Last updated on June 28th, 2015
HOW ARE YOUR VEGGIES PROGRESSING? Any troubles to report? My own kitchen garden, above, is at the “in-between” stage. This means the cool-season lettuce has retired, but the beans, broccoli and tomatoes are just starting their careers. My “farm report,” followed (I hope) by yours:
Here is a southern view of the Kitchen Garden. As you can see, I set a pot of lavender-pink, greenhouse-grown “Supertunias” in the urn which sits in the center of the garden. Flowers in a veggie garden are necessary in order to attract the bees, butterflies and other insects which pollinate the crops.
The Supertunias, up close and personal. Unlike regular petunias, these small-flowered hybrids are “self-cleaning” — there’s no need to deadhead them. I feed and water them daily (twice daily during periods of high heat), and they reward me with endless bloom.
My fall-planted, hard-neck garlic has produced its beautiful, curly scapes. I always remove these “flower” stalks in order to encourage further development of the bulbs below. The scapes are incredibly delicious — I turn them into a mean, green pesto. Not sure when to harvest or how to cure and store your garlic? Maybe my Garlic Sowing & Growing Guide will help.
This morning, after hearing that 94-degree heat is expected later this week — and not a drop of rain in sight — I mulched most of the raised veggie beds with chopped straw. This straw is specially heat-treated, and consequently virtually weed-free. It is easy to work with, and it really locks in moisture (always water beds deeply before applying the mulch.)
The bed above contains about 100 ‘Copra’ onions. Copra is an excellent storage onion. How I harvest, cure, and store onions.
My ‘Nutri-Bud’ broccoli is already making tiny heads. I planted this heirloom variety last year, too, and boy was it pokey. Perhaps the cottonseed meal I sprinkled on the bed at planting time in May has made all the difference.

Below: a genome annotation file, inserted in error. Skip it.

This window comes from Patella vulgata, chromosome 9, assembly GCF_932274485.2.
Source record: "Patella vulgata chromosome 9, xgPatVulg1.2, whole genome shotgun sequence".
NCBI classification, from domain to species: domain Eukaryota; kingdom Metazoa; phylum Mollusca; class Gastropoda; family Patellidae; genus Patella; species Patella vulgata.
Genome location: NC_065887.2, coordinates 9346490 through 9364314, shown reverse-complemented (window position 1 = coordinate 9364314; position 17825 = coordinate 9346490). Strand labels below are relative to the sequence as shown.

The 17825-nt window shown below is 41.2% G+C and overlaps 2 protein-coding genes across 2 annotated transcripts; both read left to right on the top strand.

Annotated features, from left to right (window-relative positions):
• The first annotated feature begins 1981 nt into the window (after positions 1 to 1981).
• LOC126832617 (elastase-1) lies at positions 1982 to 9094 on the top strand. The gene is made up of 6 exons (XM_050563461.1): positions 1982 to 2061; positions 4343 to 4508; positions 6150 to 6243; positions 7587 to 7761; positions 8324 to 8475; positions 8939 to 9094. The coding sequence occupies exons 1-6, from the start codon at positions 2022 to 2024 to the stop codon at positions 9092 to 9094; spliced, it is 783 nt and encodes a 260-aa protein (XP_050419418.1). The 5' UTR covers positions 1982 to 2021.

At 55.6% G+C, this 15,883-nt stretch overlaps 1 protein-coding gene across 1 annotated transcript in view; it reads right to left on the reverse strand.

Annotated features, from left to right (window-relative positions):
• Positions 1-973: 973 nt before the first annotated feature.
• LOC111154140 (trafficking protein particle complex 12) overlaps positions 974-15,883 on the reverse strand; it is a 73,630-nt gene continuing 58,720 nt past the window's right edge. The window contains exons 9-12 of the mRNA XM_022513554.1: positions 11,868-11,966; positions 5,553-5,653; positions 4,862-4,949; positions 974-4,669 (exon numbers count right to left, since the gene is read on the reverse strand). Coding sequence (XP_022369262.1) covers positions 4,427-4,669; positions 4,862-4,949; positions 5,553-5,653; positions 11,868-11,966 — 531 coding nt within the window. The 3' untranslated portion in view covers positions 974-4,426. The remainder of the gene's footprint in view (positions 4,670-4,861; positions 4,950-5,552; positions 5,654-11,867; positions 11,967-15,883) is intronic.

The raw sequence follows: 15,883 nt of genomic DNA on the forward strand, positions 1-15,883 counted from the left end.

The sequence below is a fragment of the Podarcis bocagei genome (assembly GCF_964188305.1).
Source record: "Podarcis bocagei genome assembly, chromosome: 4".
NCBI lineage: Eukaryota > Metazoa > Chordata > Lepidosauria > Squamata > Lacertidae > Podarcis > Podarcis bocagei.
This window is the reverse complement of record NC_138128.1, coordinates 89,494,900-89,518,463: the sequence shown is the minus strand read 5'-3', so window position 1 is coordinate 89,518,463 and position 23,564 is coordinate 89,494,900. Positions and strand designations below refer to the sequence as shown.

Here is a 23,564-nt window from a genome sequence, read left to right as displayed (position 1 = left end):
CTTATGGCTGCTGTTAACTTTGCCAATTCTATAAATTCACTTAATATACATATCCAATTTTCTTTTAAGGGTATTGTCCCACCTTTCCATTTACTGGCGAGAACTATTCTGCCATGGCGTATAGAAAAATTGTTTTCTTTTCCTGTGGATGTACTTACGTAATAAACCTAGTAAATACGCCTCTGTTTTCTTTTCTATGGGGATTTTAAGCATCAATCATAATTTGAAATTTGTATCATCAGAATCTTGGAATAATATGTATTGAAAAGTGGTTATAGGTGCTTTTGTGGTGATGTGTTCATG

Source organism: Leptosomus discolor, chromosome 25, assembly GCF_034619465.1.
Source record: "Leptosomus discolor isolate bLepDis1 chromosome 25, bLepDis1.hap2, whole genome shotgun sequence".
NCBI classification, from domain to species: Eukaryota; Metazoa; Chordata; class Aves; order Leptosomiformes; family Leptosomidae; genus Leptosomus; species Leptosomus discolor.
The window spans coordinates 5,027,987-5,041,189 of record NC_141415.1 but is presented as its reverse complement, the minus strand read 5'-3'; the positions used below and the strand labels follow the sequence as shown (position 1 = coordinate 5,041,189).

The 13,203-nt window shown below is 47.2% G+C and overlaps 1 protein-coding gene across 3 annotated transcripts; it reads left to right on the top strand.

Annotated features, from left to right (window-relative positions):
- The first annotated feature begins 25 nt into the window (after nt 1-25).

Heirloom tomatoes — that’s ‘Cherokee Purple’ on the right — are moving slowly but surely. To encourage flowers, I feed my tomatoes just as I do my African violets — with a low-nitrogen, high-phosphorous “blossom-booster,” at the rate of one tablespoon per gallon of water. The application is made once every two weeks, or as needed.
Because the tomatoes are growing up a tee-pee trellis, I still had room in the bed for bell-pepper plants. I don’t know about you, but I can’t have enough bell peppers. I turn them into “piperade,” which I then freeze for winter-use. Peppers, I’ve discovered, also benefit from at least one application of “blossom booster.”
Also in the Kitchen Garden are ‘Sea Scape’ strawberries. I disbud these day-neutral beauties during their first 5 weeks of flower production. Yes, disbudding is a tedious job. But the reward is a continuous parade of large-size fruit right up until frost.
Also in the garden are potatoes, kale, dahlia-flowered zinnias (which haven’t budged in weeks) and…
Bachelor Buttons (Centaurea cyanus). I winter-sow these Centaurea cyanus each year, because they are among the honey bee’s best friend. I also plant them because…well, because I’m a sucker for blue flowers of all kinds.
There are even more veggies growing “downstairs” in the Herb Garden. We can look at those beds at a future date. Meanwhile, what I really want to know is…how are your own veggies coming along?
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Creating a Raised Bed Garden
De-Suckering My Tomatoes
Keep Monsanto OUT of Your Veggie Patch
Something has already made a meal of all my Kale! My early lettuce still doing well, but I don’t pull it, rather harvest a few leaves off each plant every day. We use salt marsh hay as mulch here in NH. Hard to find, but we put it up in the barn when there is a supply and it reminds us of the ocean every time we spread it. Scapes ready to be cut, can’t wait to try your recipe. What is eating my basil??? It looks terrible.
Louise A Brouillette says
I’ve been harvesting cucumbers for a couple of weeks. The peas and lettuce are finished, and the cauliflower is forming heads (I’ve never grown this before–any advice?).
I’m growing “Malabar spinach,” and it’s climbing up a trellis, and I’m almost ready to start picking its leaves (not a true spinach, but a heat-loving substitute).